The Tavern is the name of the community’s forum, and the original game was supposed to have members of the forum as characters, with the original target platform for the game was Mega-CD.

Eventually, the project evolved into an original RPG for the MegaDrive, and after jumping over numerous obstacles and circumventing several road blocks, the newly formed WaterMelon Games triumphantly released Pier Solar on Dec. 20, 2010. The game was a critical and commercial success, selling out three print runs, usually before the cartridges were even pressed.

In November 2012, WaterMelon decided to port Pier Solar to multiple platforms via KickStarter, but instead of being a simple port, it was going to be an HD remake amalgamating pixels with polygons.

Unlike Redux: Dark Matters, the Dreamcast was not the primary platform for Pier Solar HD. Instead, it was part of the stretch goals. WaterMelon’s target monetary goal was $139,000, and if the project reached $150,000, they would port it to Dreamcast. By December 2012, WaterMelon had raised $231,370, ensuring a Dreamcast release along with a dozen other platforms. Pier Solar HD is the second successfully crowd funded Dreamcast game.

The projected release date for the remake was originally December 2013. The community was fairly confident that WaterMelon would be able to release the game before the holidays, but the Dreamcast version was postponed  to March because WaterMelon decided to release the game simultaneously on all platforms.

To read more on Pier Solar click here or pre-order the game at the Magical Game Factory

Leona

Leona’s Tricky Adventure is a clever puzzle adventure in a charming retro look. Explore a world of mystery and cutesy residents and recover a lost paradise by solving logic puzzles. With a story created by the comic authors Musal M. & B. Samuel and the music of the brilliant composer Chris Huelsbeck, Tricky Adventure is a perfect treat for Dreamcast connoisseurs.

After the success of Redux: Dark Matters and Pier Solar HD on KickStarter, KTX Software decided to get in on the crowd funding action and presented Leona’s Tricky Adventure to the community. Unfortunately, KTX pulled the plug on it five days before the deadline. The game failed to pick up any momentum and had only raised £1,794 out of the targeted £35,000.

Selling a puzzle game proved to be more difficult than selling a shmup, but how could WaterMelon and Hucast raise more than double where as KTX Software couldn’t even attain 10 percent of its goal?

The answer can be found at KTX’s official website:

KTX Software Development is an international company whose self-developed products are sold worldwide. Besides the development of pure entertainment software KTX is engaged in research projects in collaboration with the Technical University of Darmstadt to develop concepts and technology for serious games with an office at the University.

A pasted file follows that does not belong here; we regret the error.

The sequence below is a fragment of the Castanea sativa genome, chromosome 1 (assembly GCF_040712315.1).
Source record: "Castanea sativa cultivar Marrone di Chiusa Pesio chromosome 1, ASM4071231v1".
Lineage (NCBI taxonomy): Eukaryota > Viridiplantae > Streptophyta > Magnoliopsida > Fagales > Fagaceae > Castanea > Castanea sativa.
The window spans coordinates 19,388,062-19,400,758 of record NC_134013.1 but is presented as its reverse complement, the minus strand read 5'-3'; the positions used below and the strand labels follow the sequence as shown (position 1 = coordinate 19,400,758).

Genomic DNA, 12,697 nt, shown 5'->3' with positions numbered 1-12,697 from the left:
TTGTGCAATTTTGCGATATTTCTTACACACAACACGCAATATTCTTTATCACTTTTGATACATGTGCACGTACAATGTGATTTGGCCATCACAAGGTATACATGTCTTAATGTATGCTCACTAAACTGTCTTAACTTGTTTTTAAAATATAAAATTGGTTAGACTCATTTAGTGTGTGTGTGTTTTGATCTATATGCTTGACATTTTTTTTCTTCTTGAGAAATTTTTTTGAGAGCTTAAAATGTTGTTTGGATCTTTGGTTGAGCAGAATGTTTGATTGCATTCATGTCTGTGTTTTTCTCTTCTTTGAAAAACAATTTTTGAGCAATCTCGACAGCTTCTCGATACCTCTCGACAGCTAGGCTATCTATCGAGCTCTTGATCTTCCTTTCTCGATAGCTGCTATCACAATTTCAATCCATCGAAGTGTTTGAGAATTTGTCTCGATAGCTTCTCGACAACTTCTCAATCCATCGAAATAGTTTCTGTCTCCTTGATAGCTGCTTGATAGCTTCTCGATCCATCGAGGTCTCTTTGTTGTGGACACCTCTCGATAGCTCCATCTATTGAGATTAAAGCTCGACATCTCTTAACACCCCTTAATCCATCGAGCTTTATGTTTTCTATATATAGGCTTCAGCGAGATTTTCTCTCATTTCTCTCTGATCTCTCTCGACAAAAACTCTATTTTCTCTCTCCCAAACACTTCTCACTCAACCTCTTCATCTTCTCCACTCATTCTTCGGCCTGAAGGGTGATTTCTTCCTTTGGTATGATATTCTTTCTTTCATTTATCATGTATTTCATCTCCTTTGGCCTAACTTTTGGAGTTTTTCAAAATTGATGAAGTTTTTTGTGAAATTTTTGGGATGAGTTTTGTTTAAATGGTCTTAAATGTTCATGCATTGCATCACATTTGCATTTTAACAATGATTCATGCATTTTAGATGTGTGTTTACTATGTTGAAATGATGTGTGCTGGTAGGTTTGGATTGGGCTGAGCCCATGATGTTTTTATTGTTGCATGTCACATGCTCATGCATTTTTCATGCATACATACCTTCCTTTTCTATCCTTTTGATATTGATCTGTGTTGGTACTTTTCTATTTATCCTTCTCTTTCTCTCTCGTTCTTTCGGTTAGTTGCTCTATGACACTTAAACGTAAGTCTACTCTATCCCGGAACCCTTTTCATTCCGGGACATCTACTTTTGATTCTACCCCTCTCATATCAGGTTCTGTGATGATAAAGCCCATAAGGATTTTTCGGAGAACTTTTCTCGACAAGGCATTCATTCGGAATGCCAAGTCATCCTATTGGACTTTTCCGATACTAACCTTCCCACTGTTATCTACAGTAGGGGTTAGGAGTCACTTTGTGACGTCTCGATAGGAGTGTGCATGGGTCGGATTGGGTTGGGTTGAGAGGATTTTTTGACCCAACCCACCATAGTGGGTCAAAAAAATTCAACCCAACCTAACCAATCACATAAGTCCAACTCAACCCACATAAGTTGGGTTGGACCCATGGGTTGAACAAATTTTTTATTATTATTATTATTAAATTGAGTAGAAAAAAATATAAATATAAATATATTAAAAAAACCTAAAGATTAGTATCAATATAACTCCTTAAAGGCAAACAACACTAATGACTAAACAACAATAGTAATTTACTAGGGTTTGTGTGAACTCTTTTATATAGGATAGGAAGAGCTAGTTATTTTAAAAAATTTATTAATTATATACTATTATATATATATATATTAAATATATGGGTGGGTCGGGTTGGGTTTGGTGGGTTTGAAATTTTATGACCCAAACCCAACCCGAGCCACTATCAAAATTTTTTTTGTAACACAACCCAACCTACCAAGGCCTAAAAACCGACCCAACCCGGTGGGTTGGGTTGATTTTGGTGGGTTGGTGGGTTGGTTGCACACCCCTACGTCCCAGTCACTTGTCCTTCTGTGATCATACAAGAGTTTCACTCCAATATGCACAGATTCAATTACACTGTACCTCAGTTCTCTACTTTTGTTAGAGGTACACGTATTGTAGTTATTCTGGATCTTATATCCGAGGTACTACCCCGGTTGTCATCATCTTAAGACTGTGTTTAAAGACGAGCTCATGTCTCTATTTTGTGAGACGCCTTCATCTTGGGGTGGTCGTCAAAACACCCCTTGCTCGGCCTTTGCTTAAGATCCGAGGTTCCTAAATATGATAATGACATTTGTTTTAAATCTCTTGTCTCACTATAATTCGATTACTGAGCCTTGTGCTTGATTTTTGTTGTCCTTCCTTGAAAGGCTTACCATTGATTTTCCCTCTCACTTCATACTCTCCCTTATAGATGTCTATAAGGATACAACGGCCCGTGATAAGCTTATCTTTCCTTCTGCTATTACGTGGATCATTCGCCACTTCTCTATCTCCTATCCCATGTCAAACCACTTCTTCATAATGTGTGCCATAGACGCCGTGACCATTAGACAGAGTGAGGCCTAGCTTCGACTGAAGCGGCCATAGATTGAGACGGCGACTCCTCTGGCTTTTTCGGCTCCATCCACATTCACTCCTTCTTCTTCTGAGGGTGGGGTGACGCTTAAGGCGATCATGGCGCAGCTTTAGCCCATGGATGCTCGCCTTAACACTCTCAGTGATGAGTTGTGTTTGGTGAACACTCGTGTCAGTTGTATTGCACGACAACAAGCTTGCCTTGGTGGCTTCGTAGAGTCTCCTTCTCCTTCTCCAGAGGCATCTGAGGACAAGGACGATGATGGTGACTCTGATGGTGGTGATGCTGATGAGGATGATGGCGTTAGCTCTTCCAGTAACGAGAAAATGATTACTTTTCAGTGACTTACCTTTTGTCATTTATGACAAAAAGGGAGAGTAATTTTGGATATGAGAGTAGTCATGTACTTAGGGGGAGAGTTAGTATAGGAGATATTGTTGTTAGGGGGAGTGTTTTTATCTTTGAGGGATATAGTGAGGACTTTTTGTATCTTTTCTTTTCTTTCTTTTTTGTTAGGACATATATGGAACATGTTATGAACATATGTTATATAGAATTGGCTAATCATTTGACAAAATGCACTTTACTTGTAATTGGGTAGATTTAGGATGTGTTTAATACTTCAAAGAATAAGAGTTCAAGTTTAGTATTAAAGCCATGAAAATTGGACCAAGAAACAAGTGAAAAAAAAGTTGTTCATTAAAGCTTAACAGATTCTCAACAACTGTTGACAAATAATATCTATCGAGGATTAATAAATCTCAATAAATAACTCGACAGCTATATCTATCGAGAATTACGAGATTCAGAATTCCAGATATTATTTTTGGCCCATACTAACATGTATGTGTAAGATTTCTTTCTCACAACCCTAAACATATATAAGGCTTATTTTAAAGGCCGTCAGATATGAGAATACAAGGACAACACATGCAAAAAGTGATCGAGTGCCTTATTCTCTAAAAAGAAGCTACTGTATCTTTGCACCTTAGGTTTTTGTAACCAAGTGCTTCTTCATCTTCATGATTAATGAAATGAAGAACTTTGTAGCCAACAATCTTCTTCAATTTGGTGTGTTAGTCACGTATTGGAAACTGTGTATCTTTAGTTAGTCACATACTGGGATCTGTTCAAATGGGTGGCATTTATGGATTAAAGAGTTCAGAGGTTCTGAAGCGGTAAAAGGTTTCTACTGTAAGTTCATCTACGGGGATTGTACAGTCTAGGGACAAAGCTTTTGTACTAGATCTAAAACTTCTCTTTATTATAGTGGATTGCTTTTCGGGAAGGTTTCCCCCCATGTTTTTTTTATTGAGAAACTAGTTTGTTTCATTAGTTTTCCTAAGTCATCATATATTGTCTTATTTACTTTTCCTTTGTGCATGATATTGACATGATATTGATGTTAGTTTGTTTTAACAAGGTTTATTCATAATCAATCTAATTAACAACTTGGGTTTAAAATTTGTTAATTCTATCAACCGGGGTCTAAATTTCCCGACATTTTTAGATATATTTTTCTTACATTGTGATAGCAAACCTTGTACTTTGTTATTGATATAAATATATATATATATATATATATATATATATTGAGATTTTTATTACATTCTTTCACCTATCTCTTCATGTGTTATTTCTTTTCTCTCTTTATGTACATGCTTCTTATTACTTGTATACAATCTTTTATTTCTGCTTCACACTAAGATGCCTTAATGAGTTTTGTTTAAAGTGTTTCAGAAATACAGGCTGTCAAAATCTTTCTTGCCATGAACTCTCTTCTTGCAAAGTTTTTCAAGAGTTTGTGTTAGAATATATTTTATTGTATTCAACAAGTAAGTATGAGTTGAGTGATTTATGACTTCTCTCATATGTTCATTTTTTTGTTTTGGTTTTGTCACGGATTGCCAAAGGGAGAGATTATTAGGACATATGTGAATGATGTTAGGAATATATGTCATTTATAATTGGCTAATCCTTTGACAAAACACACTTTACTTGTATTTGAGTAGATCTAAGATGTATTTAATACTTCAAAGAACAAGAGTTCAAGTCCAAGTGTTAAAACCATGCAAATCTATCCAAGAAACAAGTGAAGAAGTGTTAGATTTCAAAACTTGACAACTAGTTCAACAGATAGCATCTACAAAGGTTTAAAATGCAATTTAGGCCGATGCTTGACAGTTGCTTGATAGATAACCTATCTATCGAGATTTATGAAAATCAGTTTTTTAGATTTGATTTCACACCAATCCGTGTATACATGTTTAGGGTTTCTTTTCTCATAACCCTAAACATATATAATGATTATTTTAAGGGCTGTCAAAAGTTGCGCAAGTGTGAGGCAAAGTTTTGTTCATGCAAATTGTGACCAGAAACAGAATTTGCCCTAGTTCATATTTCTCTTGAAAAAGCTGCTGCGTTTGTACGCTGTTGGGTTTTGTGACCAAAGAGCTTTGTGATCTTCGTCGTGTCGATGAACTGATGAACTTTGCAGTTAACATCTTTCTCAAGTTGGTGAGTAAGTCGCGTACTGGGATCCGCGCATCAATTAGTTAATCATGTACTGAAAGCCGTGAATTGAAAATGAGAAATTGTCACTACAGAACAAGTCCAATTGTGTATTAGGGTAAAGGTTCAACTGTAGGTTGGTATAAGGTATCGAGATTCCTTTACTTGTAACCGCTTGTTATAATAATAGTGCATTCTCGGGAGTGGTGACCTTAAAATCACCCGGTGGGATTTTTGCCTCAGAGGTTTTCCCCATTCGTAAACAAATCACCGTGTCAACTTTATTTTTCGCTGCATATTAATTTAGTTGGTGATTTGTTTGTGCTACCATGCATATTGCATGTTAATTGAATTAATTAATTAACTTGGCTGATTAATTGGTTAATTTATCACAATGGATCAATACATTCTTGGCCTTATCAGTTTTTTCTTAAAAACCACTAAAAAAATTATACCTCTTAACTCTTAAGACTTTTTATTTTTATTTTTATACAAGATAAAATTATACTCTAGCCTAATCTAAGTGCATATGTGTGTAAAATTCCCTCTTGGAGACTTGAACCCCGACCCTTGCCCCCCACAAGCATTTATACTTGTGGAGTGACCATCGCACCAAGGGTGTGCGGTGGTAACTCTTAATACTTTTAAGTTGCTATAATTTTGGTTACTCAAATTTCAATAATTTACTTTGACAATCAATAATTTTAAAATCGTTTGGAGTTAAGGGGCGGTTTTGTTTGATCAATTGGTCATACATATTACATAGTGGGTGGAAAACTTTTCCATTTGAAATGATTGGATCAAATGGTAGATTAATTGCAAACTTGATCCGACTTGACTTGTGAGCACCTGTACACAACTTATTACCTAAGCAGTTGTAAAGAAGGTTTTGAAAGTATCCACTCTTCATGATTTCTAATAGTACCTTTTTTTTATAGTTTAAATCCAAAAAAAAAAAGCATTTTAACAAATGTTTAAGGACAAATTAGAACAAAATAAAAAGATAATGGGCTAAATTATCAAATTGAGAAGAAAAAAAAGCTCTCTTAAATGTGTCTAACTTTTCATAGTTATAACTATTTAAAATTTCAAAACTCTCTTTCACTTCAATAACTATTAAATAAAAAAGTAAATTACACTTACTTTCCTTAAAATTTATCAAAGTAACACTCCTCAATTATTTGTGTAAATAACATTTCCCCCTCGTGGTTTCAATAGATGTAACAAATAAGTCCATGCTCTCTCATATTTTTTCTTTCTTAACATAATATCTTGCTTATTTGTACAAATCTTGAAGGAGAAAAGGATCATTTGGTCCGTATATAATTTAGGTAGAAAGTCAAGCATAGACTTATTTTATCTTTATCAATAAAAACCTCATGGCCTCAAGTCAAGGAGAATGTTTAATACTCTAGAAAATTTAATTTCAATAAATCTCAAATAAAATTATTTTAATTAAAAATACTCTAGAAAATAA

KTX holds development licenses from Nintendo, Microsoft and Sony, and relies on a unique development stack, developed in-house at KTX (Kt & Kha), which can directly target all relevant systems; HTML5, mobile systems (iPhone, iPad, Android, Nintendo DS) and even the current game consoles Xbox 360 and PlayStation 3. Welcome to our website!

I have never read a more corporal introduction to an indie studio. The stoic introduction was coupled with an extremely clinical website. After reading it, I asked myself, “What attracts most people towards the indie scene?”

Let’s look at some of the other developers Hucast introduces themselves simply as the one stop Dreamcast Indie Store, Senile Team is Proudly forgetting decades of video game history, WaterMelon is the Magical Game Factory. 

All the developer’s mission statement are accompanied by a vibrant website that projects the developer’s passion. Also, all of the aforementioned developers have a strong bond with the community.  Indie developers are people like us, with the only difference is they are pursuing dreams that we couldn’t. Even if you don’t share their dreams, you can still relate to them; Senile Team grew up playing Streets of Rage, and their first game was Beats of Rag.

Now that is a retro developer we want to rally behind, so it is little surprise that KTX Software failed to attract the audience they needed.

KTX Software did not cancel the game though, instead they opened pre-orders on TrickyLeona.com. Those who pre-ordered the game were to automatically become beta testers, as well. Although the game was announced for a release date of July 2013, the game was still beta testing until September and since then KTX has gone dark.

We contacted a number of KTX’s clients, and none of them could give us any details on beta testing. Apparently, they were in the dark as well. We contacted KTX Software numerous time, and as of press time, haven’t heard back from them.

We can only hope that this situation can be resolved in 2014. Leona did look fairly complete and ready for beta testing, so we are quite bewildered by KTX’s lack of communication. To read more on Leona’s Tricky Adventure click here, and it is best not to pre-order the game right now.

(Editor’s note: This is not the end of the year in review. So far, we have only discussed the games that were targeted for a 2013 release date. Join us next week as we take a look behind the scenes and finally round everything up with a proper conclusion.)

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Born an entrepreneur, studied to be a psychologist, and now an aspiring journalist. In addition to team Nerds, I am the Editor in Chief for Age-Media and Dreamcast-Scene